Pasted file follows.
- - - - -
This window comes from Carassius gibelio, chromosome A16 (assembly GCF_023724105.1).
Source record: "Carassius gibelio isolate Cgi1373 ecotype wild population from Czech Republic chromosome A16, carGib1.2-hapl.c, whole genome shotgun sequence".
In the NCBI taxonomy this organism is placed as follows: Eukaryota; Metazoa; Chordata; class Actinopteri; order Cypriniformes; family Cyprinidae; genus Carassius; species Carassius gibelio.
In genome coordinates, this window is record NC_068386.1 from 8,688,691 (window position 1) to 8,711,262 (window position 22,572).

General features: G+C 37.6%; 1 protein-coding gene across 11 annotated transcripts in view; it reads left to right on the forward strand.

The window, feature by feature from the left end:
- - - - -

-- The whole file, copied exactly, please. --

This window comes from Carassius gibelio, chromosome A16 (assembly GCF_023724105.1).
Source record: "Carassius gibelio isolate Cgi1373 ecotype wild population from Czech Republic chromosome A16, carGib1.2-hapl.c, whole genome shotgun sequence".
In the NCBI taxonomy this organism is placed as follows: Eukaryota; Metazoa; Chordata; class Actinopteri; order Cypriniformes; family Cyprinidae; genus Carassius; species Carassius gibelio.
In genome coordinates, this window is record NC_068386.1 from 8,688,691 (window position 1) to 8,711,262 (window position 22,572).

General features: G+C 37.6%; 1 protein-coding gene across 11 annotated transcripts in view; it reads left to right on the forward strand.

The window, feature by feature from the left end: